Copyright restrictions may apply Results Death before hospital discharge was statistically significantly higher in the restricted oxygen group (risk ratio = 1.18; 95% CI, 1.03-1.36). This was not a prespecified outcome in any of the studies. Necrotizing enterocolitis occured more frequently in the restricted oxygen group (risk ratio = 1.24; 95% CI, 1.05-1.47). There was no significant difference in the outcomes of death or disability before age 2 years, death before 24 months, bronchopulmonary dysplasia, hearing loss, and retinopathy of prematurity. The quality of evidence was low for the outcomes of death before hospital discharge and retinopathy of prematurity. It was moderate for all other outcomes.
Copyright restrictions may apply Distribution of Actual Median Oxygen Saturation: Median Saturation Does Not Correlate with Mortality 19 Lakshminrusimha S, Manja V, Mathew B, Suresh GK. Oxygen targeting in preterm infants: a physiological interpretation. J Perinatol. 2015;35(1):8-15. Results
Copyright restrictions may apply Comment This systematic review highlights the importance of assessing the risk of bias in studies and of the level of confidence in the estimate of effect of each outcome. Although SUPPORT, BOOST II, and COT were well-designed and mostly well-executed studies, the significant overlap in oxygenation between the intervention and comparator arms makes it difficult to conclude that the results obtained were predominantly due to difference in oxygenation. Death before hospital discharge was not a prespecified outcome in any of these trials. The confidence in this outcome is lower for this reason. Significant heterogeneity existed between studies for the outcome of retinopathy of prematurity, resulting in lowering of the level of confidence for the estimate of effect for this outcome.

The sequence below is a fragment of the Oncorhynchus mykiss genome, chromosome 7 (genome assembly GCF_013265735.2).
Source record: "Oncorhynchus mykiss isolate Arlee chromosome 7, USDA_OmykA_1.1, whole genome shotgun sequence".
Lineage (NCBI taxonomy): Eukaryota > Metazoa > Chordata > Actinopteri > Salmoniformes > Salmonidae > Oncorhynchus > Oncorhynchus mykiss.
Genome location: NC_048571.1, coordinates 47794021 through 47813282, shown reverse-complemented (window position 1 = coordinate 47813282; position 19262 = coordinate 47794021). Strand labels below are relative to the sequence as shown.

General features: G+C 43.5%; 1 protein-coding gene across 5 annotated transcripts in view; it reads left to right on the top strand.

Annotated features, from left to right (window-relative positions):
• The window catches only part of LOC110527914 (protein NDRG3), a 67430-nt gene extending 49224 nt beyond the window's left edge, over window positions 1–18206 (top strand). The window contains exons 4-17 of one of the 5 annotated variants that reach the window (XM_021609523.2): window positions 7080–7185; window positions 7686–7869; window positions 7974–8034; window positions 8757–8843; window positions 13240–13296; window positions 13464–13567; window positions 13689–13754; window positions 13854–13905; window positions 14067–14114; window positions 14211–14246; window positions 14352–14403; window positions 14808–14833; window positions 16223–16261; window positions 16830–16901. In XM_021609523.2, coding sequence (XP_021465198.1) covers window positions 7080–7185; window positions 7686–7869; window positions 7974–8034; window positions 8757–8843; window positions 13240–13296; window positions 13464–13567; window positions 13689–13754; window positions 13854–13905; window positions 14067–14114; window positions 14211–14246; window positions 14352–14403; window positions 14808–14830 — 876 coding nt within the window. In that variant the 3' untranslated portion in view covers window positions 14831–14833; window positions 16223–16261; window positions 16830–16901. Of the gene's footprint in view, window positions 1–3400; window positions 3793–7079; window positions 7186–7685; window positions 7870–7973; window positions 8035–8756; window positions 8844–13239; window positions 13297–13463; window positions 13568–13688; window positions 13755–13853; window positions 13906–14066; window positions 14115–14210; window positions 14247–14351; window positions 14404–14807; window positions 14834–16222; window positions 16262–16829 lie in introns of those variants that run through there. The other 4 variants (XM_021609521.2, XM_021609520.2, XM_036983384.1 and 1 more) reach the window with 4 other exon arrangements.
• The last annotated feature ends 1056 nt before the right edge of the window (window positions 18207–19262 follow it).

Copyright restrictions may apply This review illustrates the qualitative factors that need to be considered before making treatment recommendations based on systematic reviews of available literature. The assessment of quality of evidence can be subjective; however, using GRADE, the rationale for the quality assessment is clearly stated and the subjective nature of this process acknowledged. This review reveals that there continues to be significant uncertainty about the optimal target range for SpO 2 in extremely preterm infants. This is in contrast to previous reviews, which did not consider the quality of evidence in their final evaluation. Information from the planned prospective individual-patient meta-analysis and practical considerations (difficulty in maintaining SpO 2 in a narrow range) should be included when making practice recommendations. Conclusions
Copyright restrictions may apply If you have questions, please contact the corresponding author: –Satyan Lakshminrusimha, MD, Division of Neonatal-Perinatal Medicine, Department of Pediatrics, Women and Children’s Hospital of Buffalo, 219 Bryant St, Buffalo, NY 14222 (firstname.lastname@example.org). Funding/Support This work was supported by grant 5 R01 HD072929 (optimal oxygenation in neonatal lung injury) (Dr Lakshminrusimha). Conflict of Interest Disclosures Dr Lakshminrusimha was a member of the speaker’s bureau for Ikaria LLC. No other disclosures are reported. Contact Information